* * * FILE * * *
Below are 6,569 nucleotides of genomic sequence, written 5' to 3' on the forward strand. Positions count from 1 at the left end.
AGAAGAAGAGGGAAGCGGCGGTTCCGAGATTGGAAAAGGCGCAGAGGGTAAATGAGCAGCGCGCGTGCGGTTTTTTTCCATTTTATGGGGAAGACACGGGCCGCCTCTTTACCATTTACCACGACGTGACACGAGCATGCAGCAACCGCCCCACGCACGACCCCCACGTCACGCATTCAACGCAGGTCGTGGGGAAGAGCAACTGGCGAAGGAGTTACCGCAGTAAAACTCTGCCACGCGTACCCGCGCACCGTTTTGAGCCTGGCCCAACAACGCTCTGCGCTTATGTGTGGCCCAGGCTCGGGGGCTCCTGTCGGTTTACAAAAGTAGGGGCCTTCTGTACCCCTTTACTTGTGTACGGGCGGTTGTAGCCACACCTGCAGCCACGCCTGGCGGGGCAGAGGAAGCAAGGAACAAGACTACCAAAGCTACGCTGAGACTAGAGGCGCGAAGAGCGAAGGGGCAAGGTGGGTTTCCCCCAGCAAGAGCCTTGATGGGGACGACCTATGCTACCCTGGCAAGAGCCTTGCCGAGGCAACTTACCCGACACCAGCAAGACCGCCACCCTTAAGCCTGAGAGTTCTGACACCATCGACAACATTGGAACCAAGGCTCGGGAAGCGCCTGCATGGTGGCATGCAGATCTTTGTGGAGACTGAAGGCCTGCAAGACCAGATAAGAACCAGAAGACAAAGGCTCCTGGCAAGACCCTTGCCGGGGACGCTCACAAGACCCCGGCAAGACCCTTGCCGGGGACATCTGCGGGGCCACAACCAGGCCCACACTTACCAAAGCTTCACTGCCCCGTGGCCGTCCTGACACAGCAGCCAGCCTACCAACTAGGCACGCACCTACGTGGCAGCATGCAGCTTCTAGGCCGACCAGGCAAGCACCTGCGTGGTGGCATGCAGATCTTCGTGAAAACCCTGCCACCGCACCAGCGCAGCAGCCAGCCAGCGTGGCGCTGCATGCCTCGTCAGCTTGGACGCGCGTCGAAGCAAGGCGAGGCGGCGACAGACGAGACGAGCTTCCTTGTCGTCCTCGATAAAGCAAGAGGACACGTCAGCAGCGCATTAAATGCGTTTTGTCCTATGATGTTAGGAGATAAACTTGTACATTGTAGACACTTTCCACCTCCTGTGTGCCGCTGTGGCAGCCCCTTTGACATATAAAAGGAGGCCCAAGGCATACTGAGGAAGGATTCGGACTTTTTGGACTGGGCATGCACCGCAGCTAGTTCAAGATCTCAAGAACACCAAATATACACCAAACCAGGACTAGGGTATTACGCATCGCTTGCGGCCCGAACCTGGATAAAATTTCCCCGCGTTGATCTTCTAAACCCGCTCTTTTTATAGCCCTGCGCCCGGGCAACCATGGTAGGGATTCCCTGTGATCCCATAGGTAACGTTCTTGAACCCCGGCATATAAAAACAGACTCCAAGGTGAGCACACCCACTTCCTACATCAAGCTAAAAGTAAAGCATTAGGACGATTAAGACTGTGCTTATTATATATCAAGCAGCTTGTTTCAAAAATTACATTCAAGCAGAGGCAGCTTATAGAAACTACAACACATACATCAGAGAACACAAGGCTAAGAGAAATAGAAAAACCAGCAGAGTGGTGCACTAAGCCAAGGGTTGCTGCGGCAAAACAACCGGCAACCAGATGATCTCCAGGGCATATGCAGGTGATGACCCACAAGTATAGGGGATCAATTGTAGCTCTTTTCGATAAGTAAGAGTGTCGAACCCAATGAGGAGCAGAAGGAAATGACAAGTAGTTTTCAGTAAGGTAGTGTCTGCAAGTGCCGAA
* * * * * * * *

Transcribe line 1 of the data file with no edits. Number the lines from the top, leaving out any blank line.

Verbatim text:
Below are 6,569 nucleotides of genomic sequence, written 5' to 3' on the forward strand. Positions count from 1 at the left end.